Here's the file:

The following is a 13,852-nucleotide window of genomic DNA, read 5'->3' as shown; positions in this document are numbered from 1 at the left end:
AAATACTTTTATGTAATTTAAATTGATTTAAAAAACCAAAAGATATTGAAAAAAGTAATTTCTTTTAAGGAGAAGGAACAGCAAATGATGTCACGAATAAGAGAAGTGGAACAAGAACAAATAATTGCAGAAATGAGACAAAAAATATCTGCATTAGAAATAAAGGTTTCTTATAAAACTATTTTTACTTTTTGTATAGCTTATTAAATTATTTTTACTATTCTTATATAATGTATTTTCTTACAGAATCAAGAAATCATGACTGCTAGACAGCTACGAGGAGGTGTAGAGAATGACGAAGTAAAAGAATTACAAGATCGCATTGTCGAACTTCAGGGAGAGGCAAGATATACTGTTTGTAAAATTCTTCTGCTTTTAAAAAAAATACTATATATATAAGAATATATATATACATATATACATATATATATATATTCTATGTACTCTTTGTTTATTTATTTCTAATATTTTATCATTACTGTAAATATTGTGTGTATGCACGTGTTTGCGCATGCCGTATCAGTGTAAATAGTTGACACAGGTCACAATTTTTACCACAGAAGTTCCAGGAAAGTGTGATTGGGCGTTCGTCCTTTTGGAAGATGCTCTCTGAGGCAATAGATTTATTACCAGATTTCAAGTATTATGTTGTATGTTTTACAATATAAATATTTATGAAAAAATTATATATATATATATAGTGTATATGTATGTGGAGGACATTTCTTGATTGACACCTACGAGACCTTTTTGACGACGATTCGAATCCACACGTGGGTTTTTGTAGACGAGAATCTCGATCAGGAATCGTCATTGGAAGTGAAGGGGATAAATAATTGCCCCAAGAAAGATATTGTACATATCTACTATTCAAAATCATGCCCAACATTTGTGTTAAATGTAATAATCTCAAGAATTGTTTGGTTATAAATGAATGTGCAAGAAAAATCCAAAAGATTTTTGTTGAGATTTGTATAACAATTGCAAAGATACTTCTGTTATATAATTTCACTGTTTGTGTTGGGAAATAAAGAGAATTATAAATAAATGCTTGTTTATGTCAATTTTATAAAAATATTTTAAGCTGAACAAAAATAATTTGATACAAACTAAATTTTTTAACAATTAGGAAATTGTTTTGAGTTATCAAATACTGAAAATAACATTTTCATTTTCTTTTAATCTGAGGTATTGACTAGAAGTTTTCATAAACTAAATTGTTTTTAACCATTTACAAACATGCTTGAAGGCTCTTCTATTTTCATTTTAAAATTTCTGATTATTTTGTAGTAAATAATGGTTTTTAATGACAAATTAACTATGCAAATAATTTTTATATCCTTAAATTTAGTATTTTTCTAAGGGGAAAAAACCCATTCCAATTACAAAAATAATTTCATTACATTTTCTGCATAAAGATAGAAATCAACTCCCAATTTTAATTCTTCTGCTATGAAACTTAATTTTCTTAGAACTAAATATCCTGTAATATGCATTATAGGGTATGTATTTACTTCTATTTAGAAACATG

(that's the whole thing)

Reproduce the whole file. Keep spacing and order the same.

The following is a 13,852-nucleotide window of genomic DNA, read 5'->3' as shown; positions in this document are numbered from 1 at the left end:
AAATACTTTTATGTAATTTAAATTGATTTAAAAAACCAAAAGATATTGAAAAAAGTAATTTCTTTTAAGGAGAAGGAACAGCAAATGATGTCACGAATAAGAGAAGTGGAACAAGAACAAATAATTGCAGAAATGAGACAAAAAATATCTGCATTAGAAATAAAGGTTTCTTATAAAACTATTTTTACTTTTTGTATAGCTTATTAAATTATTTTTACTATTCTTATATAATGTATTTTCTTACAGAATCAAGAAATCATGACTGCTAGACAGCTACGAGGAGGTGTAGAGAATGACGAAGTAAAAGAATTACAAGATCGCATTGTCGAACTTCAGGGAGAGGCAAGATATACTGTTTGTAAAATTCTTCTGCTTTTAAAAAAAATACTATATATATAAGAATATATATATACATATATACATATATATATATATTCTATGTACTCTTTGTTTATTTATTTCTAATATTTTATCATTACTGTAAATATTGTGTGTATGCACGTGTTTGCGCATGCCGTATCAGTGTAAATAGTTGACACAGGTCACAATTTTTACCACAGAAGTTCCAGGAAAGTGTGATTGGGCGTTCGTCCTTTTGGAAGATGCTCTCTGAGGCAATAGATTTATTACCAGATTTCAAGTATTATGTTGTATGTTTTACAATATAAATATTTATGAAAAAATTATATATATATATATAGTGTATATGTATGTGGAGGACATTTCTTGATTGACACCTACGAGACCTTTTTGACGACGATTCGAATCCACACGTGGGTTTTTGTAGACGAGAATCTCGATCAGGAATCGTCATTGGAAGTGAAGGGGATAAATAATTGCCCCAAGAAAGATATTGTACATATCTACTATTCAAAATCATGCCCAACATTTGTGTTAAATGTAATAATCTCAAGAATTGTTTGGTTATAAATGAATGTGCAAGAAAAATCCAAAAGATTTTTGTTGAGATTTGTATAACAATTGCAAAGATACTTCTGTTATATAATTTCACTGTTTGTGTTGGGAAATAAAGAGAATTATAAATAAATGCTTGTTTATGTCAATTTTATAAAAATATTTTAAGCTGAACAAAAATAATTTGATACAAACTAAATTTTTTAACAATTAGGAAATTGTTTTGAGTTATCAAATACTGAAAATAACATTTTCATTTTCTTTTAATCTGAGGTATTGACTAGAAGTTTTCATAAACTAAATTGTTTTTAACCATTTACAAACATGCTTGAAGGCTCTTCTATTTTCATTTTAAAATTTCTGATTATTTTGTAGTAAATAATGGTTTTTAATGACAAATTAACTATGCAAATAATTTTTATATCCTTAAATTTAGTATTTTTCTAAGGGGAAAAAACCCATTCCAATTACAAAAATAATTTCATTACATTTTCTGCATAAAGATAGAAATCAACTCCCAATTTTAATTCTTCTGCTATGAAACTTAATTTTCTTAGAACTAAATATCCTGTAATATGCATTATAGGGTATGTATTTACTTCTATTTAGAAACATG